I was reading upon Japanese writing system history and found out there were several attempts to abolish the use of 漢字 in favor of kana or romaji, e.g. after the WWII. All of those failed, and the only big thing which happened to Japanese writing system since the adoption of Han characters is the invention of kana. However, I couldn't find information about any attempts to construct alternative writing systems, analogous to Hangul in the Korean language.
The main problem with kana/romaji approach is homophonic 漢字 and words. I can see why this could prevent the adoption of kana/romaji-only writing with additional spaces b/w words: it may be enough for video games but is problematic for news, scientific, and legal documents.
The other thing which strikes me is that hiragana and katakana do not exactly match the phonetic structure of the language. For example, the word 漢字 consists of 2 syllables "kan+ji", but in kana, it is written as "かんじ", which is 3 moras. In Hangul, each symbol encodes exactly one syllable, which seems to the language phonetic system much better. This makes me think that Japanese can be encoded in a similar way. This may be just my personal quirk, but I feel like many 音読み kanji should have been a single kana character, e.g. "かん", "ほん", etc. (However, I do understand why it is not so, so don't bother explaining this.)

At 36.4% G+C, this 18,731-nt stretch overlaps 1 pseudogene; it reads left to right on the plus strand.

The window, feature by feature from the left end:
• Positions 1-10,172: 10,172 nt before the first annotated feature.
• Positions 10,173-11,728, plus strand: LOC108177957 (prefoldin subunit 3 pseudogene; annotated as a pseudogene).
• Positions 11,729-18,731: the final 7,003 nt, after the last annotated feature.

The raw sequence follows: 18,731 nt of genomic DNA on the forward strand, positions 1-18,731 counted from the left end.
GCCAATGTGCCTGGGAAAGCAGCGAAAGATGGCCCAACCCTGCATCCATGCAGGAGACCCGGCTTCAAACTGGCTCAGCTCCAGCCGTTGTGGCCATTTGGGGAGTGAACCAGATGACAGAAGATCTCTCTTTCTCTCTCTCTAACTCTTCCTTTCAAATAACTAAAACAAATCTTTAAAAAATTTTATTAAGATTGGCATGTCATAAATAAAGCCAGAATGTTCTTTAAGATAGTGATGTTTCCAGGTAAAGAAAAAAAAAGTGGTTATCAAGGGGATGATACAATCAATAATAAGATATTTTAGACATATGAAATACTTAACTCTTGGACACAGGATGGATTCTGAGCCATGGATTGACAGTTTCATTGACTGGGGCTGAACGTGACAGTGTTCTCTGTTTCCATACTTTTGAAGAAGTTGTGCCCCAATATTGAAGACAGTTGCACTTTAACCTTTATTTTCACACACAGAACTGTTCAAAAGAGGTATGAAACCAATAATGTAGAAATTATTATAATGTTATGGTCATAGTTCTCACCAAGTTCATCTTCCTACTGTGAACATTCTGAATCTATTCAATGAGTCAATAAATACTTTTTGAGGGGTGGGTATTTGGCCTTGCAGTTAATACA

All this makes me wonder if the invention of kana was the one and only attempt to address the problems related to the use of 漢字. Are there any academic/historic attempts to invent something akin to Hangul for the Japanese language? If there are, how do they address the homophony problem?
Related question on linguistics.SE: Why was Korea able to remove kanji but Japan wasn't when both languages use homophones?
To clarify: I'm not saying or implying that 漢字 is a bad thing which should be replaced. I'm just curious if there were any "creative" attempts of doing that since obviously there are supporters of such ideas even among Japanese people.
Also, I'm not saying that Korea did a better job (compared to Japan) by introducing Hangul, either. Hangul is used as an example only. No comparison intended aside from purely scientific.